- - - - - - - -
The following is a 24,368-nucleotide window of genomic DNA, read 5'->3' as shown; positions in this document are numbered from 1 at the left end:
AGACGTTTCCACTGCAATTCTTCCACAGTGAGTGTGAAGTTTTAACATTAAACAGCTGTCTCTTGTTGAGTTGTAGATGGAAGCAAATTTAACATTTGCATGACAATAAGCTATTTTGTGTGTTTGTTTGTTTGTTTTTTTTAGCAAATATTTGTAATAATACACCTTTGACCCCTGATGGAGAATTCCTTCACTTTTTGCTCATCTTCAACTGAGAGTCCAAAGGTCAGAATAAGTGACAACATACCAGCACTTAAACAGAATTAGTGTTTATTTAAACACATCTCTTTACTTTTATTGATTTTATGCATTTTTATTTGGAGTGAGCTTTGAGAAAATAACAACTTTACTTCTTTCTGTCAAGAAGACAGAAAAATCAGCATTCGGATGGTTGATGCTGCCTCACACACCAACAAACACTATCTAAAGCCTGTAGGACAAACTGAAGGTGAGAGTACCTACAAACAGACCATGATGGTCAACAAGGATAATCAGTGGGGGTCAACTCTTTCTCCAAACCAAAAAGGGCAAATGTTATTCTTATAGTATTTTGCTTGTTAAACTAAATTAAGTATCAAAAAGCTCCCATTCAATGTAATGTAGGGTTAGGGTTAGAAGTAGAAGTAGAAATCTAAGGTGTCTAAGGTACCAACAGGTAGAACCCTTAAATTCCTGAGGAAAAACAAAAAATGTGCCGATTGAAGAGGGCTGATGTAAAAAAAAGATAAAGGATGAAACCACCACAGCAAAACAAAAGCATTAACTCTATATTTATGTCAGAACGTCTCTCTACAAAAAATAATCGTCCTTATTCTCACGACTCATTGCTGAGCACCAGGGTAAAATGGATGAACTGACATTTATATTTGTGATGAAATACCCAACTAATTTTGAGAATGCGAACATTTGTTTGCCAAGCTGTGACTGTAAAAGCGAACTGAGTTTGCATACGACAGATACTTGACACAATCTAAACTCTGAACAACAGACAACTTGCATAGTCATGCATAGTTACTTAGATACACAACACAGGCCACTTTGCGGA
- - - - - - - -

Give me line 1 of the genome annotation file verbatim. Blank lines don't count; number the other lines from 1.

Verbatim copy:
The following is a 24,368-nucleotide window of genomic DNA, read 5'->3' as shown; positions in this document are numbered from 1 at the left end: